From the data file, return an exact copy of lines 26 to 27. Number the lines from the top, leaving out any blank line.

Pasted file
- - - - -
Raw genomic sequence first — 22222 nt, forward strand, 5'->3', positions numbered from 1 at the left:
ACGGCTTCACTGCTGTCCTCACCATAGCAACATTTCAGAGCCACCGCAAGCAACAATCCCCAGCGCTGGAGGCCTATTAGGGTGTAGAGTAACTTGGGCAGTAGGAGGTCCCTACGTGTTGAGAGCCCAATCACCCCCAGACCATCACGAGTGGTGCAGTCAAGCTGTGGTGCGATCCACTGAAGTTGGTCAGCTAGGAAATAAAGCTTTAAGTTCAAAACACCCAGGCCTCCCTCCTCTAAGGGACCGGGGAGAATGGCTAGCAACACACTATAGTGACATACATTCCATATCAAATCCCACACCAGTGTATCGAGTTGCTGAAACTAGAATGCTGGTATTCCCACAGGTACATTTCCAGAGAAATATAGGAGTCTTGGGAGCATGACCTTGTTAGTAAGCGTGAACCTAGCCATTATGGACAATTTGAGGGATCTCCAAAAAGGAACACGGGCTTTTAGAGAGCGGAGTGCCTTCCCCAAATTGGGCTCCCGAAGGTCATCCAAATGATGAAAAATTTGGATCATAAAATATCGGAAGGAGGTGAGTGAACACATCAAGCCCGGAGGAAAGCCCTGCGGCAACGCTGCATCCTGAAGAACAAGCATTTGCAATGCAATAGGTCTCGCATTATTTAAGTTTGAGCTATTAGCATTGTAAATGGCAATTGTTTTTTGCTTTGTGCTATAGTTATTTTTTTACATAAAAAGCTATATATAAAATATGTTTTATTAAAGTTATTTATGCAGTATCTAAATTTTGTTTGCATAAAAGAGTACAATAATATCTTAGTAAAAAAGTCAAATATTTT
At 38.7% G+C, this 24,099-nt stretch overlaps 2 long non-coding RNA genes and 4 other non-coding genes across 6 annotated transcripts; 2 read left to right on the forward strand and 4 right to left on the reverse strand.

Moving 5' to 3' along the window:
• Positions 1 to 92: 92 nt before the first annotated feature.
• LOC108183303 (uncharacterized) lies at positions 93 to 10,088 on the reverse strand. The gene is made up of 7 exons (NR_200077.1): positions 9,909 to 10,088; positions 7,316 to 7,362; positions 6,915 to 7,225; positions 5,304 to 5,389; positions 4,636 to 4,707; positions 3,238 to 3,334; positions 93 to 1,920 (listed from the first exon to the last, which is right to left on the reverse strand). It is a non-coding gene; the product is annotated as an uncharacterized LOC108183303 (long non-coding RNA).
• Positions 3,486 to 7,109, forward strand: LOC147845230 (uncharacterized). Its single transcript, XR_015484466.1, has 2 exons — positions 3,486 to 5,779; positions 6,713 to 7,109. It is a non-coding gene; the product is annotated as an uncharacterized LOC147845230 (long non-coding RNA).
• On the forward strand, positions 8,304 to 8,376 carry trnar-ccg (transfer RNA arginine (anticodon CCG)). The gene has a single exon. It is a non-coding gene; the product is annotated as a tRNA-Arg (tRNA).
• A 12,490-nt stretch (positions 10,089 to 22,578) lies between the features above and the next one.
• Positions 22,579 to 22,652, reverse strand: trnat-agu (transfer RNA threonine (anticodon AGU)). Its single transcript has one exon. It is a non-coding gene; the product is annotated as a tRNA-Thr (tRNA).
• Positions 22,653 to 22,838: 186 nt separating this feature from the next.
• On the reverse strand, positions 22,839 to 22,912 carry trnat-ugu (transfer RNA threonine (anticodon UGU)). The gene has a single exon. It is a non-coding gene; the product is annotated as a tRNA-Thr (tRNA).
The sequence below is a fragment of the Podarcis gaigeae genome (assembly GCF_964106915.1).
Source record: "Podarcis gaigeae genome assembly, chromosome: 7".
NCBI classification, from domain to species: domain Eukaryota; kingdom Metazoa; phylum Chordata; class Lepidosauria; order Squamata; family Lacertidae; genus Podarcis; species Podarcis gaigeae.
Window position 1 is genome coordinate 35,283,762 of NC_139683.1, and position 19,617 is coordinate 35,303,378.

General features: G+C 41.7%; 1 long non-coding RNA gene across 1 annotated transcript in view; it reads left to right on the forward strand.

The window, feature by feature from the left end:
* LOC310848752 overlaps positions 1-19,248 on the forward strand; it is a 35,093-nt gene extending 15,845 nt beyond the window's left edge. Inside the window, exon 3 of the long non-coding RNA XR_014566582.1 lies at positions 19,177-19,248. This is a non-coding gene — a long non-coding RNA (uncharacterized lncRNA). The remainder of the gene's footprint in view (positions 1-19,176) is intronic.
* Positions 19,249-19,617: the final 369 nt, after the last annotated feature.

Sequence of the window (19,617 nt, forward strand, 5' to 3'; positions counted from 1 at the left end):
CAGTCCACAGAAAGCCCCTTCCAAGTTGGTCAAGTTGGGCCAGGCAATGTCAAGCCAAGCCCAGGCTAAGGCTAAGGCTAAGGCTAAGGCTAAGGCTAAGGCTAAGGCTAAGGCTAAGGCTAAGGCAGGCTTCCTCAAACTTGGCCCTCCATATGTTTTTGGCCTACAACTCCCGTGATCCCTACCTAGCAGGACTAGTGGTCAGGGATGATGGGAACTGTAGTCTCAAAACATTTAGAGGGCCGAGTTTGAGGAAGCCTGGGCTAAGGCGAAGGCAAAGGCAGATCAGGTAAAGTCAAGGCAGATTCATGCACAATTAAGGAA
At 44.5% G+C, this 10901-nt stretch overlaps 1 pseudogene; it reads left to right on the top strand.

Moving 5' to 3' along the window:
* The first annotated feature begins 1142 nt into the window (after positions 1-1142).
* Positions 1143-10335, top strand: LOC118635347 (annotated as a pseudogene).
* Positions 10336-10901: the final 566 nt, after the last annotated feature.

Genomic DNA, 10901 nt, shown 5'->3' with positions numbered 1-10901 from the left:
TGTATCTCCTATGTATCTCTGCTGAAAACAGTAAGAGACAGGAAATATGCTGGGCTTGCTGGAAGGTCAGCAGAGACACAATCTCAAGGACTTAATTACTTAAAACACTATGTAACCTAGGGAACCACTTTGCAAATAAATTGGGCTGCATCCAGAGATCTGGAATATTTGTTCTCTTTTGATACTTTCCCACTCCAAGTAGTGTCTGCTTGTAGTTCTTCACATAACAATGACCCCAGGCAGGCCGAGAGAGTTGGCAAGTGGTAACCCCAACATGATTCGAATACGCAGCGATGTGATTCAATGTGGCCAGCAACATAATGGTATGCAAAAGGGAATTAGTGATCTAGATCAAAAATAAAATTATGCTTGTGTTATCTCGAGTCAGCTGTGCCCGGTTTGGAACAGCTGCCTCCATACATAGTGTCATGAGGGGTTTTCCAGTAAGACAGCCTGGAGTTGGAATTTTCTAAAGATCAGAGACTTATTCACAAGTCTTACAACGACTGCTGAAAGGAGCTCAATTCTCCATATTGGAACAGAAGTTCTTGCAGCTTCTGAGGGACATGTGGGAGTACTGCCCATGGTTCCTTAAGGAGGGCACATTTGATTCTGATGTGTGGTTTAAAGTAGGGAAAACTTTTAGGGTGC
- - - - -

* Positions 1143-10335, top strand: LOC118635347 (annotated as a pseudogene).
* Positions 10336-10901: the final 566 nt, after the last annotated feature.